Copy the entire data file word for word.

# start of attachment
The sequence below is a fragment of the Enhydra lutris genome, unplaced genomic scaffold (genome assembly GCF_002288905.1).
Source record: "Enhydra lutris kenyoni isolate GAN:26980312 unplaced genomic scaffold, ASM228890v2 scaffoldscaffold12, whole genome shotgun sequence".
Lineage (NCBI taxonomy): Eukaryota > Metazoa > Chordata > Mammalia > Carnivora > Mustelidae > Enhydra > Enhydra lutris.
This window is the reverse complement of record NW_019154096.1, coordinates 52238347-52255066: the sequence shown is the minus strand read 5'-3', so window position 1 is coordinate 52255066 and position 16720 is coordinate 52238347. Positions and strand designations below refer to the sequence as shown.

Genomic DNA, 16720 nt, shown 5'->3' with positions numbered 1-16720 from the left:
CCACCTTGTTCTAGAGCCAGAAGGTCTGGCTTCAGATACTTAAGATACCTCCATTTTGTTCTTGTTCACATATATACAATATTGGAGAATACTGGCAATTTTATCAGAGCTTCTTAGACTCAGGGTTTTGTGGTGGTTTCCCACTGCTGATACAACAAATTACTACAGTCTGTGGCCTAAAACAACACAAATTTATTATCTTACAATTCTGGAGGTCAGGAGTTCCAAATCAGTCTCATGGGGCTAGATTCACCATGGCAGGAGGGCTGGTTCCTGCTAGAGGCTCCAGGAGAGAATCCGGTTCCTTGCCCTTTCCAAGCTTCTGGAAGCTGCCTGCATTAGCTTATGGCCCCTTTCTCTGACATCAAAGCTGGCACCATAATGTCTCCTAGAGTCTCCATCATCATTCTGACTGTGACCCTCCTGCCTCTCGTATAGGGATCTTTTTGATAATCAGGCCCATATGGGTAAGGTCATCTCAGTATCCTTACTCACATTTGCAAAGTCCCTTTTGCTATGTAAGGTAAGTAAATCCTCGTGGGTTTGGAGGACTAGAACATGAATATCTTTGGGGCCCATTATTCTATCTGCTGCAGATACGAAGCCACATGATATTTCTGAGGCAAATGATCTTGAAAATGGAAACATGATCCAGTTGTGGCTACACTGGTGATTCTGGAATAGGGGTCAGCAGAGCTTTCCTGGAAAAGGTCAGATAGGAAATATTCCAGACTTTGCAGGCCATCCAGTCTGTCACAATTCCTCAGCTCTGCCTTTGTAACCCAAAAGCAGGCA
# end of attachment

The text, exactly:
The sequence below is a fragment of the Enhydra lutris genome, unplaced genomic scaffold (genome assembly GCF_002288905.1).
Source record: "Enhydra lutris kenyoni isolate GAN:26980312 unplaced genomic scaffold, ASM228890v2 scaffoldscaffold12, whole genome shotgun sequence".
Lineage (NCBI taxonomy): Eukaryota > Metazoa > Chordata > Mammalia > Carnivora > Mustelidae > Enhydra > Enhydra lutris.
This window is the reverse complement of record NW_019154096.1, coordinates 52238347-52255066: the sequence shown is the minus strand read 5'-3', so window position 1 is coordinate 52255066 and position 16720 is coordinate 52238347. Positions and strand designations below refer to the sequence as shown.

Genomic DNA, 16720 nt, shown 5'->3' with positions numbered 1-16720 from the left:
CCACCTTGTTCTAGAGCCAGAAGGTCTGGCTTCAGATACTTAAGATACCTCCATTTTGTTCTTGTTCACATATATACAATATTGGAGAATACTGGCAATTTTATCAGAGCTTCTTAGACTCAGGGTTTTGTGGTGGTTTCCCACTGCTGATACAACAAATTACTACAGTCTGTGGCCTAAAACAACACAAATTTATTATCTTACAATTCTGGAGGTCAGGAGTTCCAAATCAGTCTCATGGGGCTAGATTCACCATGGCAGGAGGGCTGGTTCCTGCTAGAGGCTCCAGGAGAGAATCCGGTTCCTTGCCCTTTCCAAGCTTCTGGAAGCTGCCTGCATTAGCTTATGGCCCCTTTCTCTGACATCAAAGCTGGCACCATAATGTCTCCTAGAGTCTCCATCATCATTCTGACTGTGACCCTCCTGCCTCTCGTATAGGGATCTTTTTGATAATCAGGCCCATATGGGTAAGGTCATCTCAGTATCCTTACTCACATTTGCAAAGTCCCTTTTGCTATGTAAGGTAAGTAAATCCTCGTGGGTTTGGAGGACTAGAACATGAATATCTTTGGGGCCCATTATTCTATCTGCTGCAGATACGAAGCCACATGATATTTCTGAGGCAAATGATCTTGAAAATGGAAACATGATCCAGTTGTGGCTACACTGGTGATTCTGGAATAGGGGTCAGCAGAGCTTTCCTGGAAAAGGTCAGATAGGAAATATTCCAGACTTTGCAGGCCATCCAGTCTGTCACAATTCCTCAGCTCTGCCTTTGTAACCCAAAAGCAGGCA